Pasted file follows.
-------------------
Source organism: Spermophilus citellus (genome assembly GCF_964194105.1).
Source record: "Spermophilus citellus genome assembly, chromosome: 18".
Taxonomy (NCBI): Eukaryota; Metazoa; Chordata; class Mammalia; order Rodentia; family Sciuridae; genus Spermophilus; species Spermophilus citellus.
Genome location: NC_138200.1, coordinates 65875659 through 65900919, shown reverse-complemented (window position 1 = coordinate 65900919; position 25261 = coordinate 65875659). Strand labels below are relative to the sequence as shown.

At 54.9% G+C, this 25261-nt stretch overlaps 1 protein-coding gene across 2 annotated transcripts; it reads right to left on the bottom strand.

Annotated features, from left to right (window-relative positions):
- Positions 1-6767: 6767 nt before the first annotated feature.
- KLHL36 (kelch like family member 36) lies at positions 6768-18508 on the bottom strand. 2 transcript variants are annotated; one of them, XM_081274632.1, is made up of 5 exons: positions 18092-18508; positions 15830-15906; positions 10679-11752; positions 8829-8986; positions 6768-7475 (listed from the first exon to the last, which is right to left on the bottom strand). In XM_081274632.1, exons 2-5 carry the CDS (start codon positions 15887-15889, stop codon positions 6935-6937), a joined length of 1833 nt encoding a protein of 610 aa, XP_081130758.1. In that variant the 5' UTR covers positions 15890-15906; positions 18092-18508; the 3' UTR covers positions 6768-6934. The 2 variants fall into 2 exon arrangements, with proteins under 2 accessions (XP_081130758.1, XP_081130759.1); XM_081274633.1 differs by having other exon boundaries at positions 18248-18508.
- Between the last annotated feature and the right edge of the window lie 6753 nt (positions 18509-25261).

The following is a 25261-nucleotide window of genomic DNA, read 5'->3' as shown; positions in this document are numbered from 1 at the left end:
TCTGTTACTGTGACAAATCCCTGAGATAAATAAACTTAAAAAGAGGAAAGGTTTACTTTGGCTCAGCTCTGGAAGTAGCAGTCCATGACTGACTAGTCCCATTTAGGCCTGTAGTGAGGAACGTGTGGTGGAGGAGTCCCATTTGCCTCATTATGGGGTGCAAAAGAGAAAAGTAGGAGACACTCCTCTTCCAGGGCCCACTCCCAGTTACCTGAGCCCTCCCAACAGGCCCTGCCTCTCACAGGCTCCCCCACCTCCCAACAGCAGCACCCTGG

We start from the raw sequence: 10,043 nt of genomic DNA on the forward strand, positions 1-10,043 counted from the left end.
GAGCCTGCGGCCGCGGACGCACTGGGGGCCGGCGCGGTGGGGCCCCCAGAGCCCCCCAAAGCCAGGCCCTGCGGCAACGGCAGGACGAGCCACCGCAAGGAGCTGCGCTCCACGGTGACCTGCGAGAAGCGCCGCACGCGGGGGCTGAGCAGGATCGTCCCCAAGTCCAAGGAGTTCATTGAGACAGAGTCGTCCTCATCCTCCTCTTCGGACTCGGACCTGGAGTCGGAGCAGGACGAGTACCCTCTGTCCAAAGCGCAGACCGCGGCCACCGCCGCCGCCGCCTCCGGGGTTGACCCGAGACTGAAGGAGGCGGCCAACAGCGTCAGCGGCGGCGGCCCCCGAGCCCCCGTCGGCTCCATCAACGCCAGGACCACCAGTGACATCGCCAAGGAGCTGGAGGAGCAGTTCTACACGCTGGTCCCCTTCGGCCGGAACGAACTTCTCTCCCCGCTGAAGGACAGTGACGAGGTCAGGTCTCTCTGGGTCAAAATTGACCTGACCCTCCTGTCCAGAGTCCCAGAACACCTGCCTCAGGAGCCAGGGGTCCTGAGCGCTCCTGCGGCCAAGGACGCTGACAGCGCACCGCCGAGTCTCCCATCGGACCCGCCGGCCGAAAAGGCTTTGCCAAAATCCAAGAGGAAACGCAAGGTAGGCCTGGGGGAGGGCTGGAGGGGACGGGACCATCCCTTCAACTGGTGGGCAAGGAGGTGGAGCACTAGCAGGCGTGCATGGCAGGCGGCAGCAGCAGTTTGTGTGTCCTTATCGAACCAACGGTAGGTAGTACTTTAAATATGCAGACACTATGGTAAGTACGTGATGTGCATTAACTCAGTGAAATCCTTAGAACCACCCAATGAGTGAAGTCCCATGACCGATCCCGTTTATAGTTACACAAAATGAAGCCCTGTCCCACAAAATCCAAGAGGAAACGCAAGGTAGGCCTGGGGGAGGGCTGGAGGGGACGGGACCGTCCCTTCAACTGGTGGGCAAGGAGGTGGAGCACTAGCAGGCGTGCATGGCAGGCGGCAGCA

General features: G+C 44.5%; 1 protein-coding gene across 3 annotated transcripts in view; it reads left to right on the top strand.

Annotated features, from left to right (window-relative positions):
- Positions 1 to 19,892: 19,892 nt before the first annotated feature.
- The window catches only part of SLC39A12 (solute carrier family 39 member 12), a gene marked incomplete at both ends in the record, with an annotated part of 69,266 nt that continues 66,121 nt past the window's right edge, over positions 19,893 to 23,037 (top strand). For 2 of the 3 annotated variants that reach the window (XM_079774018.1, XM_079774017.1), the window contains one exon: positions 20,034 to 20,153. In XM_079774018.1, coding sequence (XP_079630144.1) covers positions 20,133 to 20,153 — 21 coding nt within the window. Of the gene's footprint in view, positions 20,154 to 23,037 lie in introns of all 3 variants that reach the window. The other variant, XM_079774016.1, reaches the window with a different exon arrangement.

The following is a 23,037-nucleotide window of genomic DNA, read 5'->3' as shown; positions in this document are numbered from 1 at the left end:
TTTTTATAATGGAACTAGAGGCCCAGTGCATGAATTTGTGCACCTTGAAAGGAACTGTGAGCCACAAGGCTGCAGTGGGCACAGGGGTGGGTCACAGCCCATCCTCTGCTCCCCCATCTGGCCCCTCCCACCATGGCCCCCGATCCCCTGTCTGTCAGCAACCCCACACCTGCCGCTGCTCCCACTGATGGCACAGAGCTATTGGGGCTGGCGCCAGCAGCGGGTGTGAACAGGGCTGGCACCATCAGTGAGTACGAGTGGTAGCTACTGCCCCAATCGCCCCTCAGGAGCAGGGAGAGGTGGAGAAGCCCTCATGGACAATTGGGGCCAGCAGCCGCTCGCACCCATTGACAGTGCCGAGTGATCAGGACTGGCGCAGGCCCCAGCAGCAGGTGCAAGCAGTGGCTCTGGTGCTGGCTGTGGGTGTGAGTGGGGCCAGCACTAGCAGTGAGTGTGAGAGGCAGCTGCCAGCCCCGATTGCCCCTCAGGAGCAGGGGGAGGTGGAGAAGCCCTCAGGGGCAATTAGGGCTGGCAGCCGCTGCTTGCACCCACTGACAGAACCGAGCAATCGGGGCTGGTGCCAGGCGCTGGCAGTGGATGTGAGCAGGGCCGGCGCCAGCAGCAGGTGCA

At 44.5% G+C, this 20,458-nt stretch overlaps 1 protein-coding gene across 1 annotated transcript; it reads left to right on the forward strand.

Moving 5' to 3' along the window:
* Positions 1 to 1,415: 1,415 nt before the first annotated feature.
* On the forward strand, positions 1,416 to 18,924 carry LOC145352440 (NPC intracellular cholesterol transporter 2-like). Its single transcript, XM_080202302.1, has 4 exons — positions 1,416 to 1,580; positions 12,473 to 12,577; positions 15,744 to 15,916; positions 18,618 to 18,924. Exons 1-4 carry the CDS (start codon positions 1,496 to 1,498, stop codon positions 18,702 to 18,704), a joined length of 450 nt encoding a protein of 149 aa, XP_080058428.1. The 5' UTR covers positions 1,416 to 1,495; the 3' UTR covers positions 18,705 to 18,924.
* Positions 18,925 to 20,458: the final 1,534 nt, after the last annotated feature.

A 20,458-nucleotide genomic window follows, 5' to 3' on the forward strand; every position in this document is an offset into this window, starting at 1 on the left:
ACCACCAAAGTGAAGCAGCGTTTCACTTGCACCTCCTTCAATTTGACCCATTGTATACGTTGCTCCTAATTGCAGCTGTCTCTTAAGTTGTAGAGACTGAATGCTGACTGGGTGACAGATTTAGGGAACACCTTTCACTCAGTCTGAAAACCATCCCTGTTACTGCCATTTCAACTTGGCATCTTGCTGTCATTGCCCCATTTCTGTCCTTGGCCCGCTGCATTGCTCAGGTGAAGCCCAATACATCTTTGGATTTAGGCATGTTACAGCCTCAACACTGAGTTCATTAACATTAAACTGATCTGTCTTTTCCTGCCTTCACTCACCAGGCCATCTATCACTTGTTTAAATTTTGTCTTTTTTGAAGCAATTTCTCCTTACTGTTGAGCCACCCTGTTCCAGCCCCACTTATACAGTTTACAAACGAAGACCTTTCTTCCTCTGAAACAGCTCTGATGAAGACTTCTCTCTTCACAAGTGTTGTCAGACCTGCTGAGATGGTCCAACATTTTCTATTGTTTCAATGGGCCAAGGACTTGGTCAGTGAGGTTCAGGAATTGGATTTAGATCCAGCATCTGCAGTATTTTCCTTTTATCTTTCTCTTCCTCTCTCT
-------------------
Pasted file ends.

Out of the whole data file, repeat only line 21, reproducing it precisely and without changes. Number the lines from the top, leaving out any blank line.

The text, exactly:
Moving 5' to 3' along the window: